FIG. 2B shows the cylindrical transducer 37C contracted in response to an electrical pulse, whereby the inner core 37R thereof is squeezed out at the end, such that end face 52 pushes over the spacer bumps 49 and into orifice chamber 32. The piston face seals the orifice chamber at its inner rim, and may expand further into the chamber, causing expulsion of an ink drop as illustrated at 48. When the electrical pulse terminates, the transducer relaxes to its normal size and the piston returns to the static condition illustrated in FIG. 2A, at which time the ink in chamber 32 is replenished by capillary forces.
It is to be noted that for both of the embodiments discussed thus far, drop formation is controlled on a demand basis, i.e., the apparatus provides drops only when and as needed and called for by control signals. Thus, there is no excess or unused drop production which requires a disposal system. In the invention of this application, the high driving forces available from the impulse driver, or transducer, are concentrated upon a small volume of fluid, such that the transducers can have extremely small dimensions, thereby permitting close spacing of the orifices in an array and contributing to a high resolution printing device.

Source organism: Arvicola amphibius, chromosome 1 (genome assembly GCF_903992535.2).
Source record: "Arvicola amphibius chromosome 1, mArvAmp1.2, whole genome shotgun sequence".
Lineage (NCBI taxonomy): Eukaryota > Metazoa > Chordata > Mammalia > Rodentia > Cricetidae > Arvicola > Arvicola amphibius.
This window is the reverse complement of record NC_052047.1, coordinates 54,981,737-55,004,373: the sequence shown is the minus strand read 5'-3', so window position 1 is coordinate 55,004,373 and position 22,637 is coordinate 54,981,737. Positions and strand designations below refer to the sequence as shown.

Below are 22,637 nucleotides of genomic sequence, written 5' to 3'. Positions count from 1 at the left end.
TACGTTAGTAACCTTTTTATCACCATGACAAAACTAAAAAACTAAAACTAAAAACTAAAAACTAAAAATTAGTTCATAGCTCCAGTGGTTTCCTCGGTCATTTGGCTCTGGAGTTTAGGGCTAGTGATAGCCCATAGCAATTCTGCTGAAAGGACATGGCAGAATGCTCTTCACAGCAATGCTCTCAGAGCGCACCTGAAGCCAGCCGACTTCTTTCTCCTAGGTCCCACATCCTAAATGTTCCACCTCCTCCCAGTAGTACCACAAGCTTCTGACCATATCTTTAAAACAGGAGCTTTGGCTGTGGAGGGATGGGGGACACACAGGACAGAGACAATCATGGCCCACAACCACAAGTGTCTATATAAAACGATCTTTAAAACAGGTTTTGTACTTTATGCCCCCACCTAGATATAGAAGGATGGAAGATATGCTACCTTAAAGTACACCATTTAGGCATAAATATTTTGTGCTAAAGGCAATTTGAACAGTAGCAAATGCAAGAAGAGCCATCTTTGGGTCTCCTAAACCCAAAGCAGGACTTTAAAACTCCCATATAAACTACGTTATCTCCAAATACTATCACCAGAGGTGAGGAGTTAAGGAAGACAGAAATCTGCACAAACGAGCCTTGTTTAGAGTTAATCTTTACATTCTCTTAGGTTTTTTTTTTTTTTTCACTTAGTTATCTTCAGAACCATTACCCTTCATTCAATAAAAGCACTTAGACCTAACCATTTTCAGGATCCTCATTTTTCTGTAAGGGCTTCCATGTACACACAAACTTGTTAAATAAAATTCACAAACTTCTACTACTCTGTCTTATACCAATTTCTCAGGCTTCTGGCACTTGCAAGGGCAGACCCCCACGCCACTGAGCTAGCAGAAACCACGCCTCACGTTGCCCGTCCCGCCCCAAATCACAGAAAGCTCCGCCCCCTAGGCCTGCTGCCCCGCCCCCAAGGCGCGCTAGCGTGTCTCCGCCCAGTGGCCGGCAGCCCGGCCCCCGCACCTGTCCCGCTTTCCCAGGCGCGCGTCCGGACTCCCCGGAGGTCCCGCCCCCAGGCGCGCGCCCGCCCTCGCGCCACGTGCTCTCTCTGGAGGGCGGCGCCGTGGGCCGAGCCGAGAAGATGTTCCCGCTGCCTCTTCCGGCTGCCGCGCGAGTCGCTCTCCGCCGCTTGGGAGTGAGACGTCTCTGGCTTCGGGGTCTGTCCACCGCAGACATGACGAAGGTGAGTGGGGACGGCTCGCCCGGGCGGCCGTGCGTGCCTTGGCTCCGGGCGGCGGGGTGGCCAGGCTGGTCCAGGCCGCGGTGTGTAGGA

Referring now to FIGS. 3A-3C, there are presented sketches which illustrate another embodiment of this invention wherein the orifice is usually sealed off from the ink reservoir, the reservoir communicating with the orifice only when there is a demand for production of a drop. The arrangement of orifice plate 31, backing plate 36, transducer 37 and reservoir 35 is substantially as presented in FIGS. 1A-1C. However, orifice plate 31 has positioned on its inner surface an annular rim, or projection 65 which essentially extends the boundary of orifice chamber 32 inwardly into the reservoir beyond the normal inner wall of plate 31. In the relaxed condition, piston 45 connected to transducer 37 is just in contact with annular rim 65, thereby sealing or shutting off the reservoir 35 from the orifice 33. When a drop production is demanded, the electrical impulse generator, not shown, first pulses the transducer to deform in the manner shown in FIG. 3B, drawing the piston away from annular rim 65 such that ink can flow from the reservoir toward the orifice 33, as indicated by the arrows. At this instant, ink reaches orifice 33 and forms a meniscus, but there is no pressure to actually expell ink from the orifice. After this, the electrical driving signal to transducer 37 reverses in polarity, causing a deformation of the transducer in an opposite direction, as shown in FIG. 3C. When this happens, piston 45 is driven toward and into the orifice chamber, causing expulsion of a drop 48 in a manner similar to that illustrated in FIGS. 1A-1C. Following this, the electrical signal is removed, and the transducer relaxes to its normal position in FIG. 3A. with little or no ink remaining between orifice 33 and the piston 45. Thus, when no drop is being generated, the ink reservoir does not communicate with the atmosphere, and is therefore sealed off from contaminants.